Voluntary counseling and testing (VCT) services are a major component of HIV prevention and treatment efforts. We developed a drama-based intervention to promote VCT services in a peri-urban community in South Africa.
Young adults from the community received training in HIV/AIDS and drama, and developed sketches to address perceived barriers to VCT. Over 12 months, 80 performances were held in busy community settings. The intervention was evaluated through changes in VCT uptake at the local clinic compared with comparable communities nearby.
After the start of the intervention in August 2003, a 172% increase in the uptake of VCT services was observed in the intervention community. This was significantly greater than demand for VCT in either of the control communities during the same period (P <0.0001).
A structured, community-based education program based on drama can lead to substantial increases in the demand for VCT services in resource-limited settings.
A structured, community-based drama intervention to promote voluntary counseling and testing in a periurban South African community led to significant increases in uptake of these services.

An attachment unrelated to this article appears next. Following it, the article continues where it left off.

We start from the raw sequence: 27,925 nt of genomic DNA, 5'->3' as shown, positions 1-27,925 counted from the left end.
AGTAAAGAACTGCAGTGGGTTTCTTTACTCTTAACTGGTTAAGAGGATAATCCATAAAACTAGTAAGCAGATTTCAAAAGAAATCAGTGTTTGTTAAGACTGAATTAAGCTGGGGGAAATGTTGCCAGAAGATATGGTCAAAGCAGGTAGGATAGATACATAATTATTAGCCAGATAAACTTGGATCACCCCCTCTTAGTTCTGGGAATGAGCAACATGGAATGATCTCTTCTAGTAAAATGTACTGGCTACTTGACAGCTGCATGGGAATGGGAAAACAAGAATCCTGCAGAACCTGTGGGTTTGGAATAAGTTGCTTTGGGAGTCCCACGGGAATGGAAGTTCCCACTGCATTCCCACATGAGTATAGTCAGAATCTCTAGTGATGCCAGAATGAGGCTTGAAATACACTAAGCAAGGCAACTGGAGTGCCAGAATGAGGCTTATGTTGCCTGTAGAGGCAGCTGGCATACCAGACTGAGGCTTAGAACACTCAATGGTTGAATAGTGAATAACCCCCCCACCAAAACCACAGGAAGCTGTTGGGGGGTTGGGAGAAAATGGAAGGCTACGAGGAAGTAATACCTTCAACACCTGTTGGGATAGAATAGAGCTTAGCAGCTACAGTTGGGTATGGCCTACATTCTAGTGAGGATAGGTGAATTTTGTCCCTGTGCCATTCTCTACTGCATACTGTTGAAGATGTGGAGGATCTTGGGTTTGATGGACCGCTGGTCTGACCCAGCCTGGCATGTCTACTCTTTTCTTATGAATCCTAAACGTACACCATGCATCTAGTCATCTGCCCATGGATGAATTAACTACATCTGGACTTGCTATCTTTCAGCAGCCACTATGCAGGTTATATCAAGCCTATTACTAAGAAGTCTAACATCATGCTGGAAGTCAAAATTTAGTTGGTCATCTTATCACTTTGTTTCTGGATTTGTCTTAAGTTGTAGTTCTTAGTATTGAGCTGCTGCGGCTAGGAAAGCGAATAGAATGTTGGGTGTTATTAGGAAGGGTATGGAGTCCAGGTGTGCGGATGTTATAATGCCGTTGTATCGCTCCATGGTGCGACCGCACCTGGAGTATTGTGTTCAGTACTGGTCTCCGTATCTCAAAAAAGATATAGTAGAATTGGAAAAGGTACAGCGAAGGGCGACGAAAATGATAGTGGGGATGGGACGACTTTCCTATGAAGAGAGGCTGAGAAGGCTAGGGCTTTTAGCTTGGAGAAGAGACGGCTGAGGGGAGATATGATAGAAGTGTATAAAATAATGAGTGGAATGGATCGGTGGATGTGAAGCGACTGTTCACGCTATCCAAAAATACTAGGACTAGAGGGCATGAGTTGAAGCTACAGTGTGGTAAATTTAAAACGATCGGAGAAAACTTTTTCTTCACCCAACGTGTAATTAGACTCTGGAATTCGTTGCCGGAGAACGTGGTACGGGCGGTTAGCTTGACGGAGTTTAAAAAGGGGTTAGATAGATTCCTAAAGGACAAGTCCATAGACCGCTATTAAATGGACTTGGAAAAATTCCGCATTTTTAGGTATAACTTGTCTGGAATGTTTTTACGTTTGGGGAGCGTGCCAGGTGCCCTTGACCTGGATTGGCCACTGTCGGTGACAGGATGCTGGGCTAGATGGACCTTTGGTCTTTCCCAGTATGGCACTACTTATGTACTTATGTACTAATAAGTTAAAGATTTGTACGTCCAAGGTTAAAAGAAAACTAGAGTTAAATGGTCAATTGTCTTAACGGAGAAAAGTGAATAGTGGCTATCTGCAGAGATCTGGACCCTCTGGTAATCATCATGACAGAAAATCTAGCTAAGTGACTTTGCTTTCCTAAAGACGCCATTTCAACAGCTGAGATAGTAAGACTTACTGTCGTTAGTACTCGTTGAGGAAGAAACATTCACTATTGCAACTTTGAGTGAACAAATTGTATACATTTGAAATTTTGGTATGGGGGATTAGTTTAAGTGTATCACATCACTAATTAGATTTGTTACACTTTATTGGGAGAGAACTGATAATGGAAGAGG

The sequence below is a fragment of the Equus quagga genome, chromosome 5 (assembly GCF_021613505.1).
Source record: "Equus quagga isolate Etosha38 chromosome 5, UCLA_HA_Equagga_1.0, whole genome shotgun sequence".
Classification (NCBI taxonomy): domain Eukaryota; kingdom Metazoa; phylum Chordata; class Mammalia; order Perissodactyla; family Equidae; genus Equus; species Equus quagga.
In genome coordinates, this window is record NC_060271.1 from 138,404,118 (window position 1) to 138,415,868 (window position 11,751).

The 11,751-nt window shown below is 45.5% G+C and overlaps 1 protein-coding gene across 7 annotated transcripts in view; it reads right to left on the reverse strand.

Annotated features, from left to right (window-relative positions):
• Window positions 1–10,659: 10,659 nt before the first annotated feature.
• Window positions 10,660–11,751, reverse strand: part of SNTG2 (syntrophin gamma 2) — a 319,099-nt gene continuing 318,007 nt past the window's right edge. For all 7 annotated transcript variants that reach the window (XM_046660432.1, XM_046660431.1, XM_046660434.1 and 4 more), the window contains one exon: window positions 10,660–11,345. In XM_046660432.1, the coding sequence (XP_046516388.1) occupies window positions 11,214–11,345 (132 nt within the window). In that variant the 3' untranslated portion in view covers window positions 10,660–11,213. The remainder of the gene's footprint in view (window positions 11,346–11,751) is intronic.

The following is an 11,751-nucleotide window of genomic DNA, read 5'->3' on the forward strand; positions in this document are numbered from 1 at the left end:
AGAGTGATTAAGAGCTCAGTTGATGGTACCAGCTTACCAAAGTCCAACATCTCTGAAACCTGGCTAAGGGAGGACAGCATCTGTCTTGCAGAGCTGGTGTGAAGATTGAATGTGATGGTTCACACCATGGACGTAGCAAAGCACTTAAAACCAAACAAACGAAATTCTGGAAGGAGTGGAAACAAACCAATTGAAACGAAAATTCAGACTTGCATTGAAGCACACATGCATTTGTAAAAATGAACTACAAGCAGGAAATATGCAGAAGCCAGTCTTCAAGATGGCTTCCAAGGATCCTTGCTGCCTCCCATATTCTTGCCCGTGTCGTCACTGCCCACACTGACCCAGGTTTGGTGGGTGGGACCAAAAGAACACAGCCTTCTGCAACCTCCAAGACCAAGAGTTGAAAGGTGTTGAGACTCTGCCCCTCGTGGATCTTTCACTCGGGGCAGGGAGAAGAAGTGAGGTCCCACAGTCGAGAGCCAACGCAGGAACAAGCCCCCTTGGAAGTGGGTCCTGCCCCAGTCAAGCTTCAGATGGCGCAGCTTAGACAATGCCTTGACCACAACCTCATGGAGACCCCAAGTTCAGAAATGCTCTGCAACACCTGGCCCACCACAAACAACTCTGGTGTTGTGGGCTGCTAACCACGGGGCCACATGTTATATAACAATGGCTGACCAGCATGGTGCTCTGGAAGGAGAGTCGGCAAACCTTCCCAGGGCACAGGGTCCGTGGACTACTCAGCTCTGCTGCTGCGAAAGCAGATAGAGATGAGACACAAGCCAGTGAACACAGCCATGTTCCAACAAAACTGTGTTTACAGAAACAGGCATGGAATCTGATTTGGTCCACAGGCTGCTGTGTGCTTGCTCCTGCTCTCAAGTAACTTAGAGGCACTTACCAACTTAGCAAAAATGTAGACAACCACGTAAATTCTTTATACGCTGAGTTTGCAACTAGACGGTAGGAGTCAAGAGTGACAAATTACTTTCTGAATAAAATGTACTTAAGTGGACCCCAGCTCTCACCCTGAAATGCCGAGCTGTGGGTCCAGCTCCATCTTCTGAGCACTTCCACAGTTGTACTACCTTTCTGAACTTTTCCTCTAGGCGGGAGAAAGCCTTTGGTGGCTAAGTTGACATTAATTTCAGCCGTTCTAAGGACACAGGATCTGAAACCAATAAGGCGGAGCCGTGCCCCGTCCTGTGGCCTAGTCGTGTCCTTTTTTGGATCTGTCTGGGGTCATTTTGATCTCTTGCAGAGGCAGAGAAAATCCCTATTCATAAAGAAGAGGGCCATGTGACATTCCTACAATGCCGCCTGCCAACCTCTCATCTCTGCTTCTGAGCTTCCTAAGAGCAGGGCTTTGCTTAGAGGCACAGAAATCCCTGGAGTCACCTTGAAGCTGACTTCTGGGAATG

From the *Desmond Tutu HIV Centre, Institute of Infectious Disease and Molecular Medicine and the †Infectious Diseases Epidemiology Unit, School of Public Health & Family Medicine, University of Cape Town, Cape Town, South Africa; and the ‡Department of Epidemiology, Mailman School of Public Health, Columbia University, New York, NY
The authors thank S. Mthimunye, T. Pepeteka, T. Maqweqana, I. Matinise, P. Mdlulwa, N. Nashwa, and L. Vellem for their roles in the design and implementation of the intervention.
The educational programme and its evaluation were funded by the South African AIDS Vaccine Initiative (SAAVI).
Correspondence: Linda-Gail Bekker, PhD, Desmond Tutu HIV Centre, Institute of Infectious Disease and Molecular Medicine, University of Cape Town, Anzio Road Observatory, 7925, Cape Town, South Africa. E-mail: firstname.lastname@example.org
Received for publication September 28, 2005, and accepted November 29, 2005.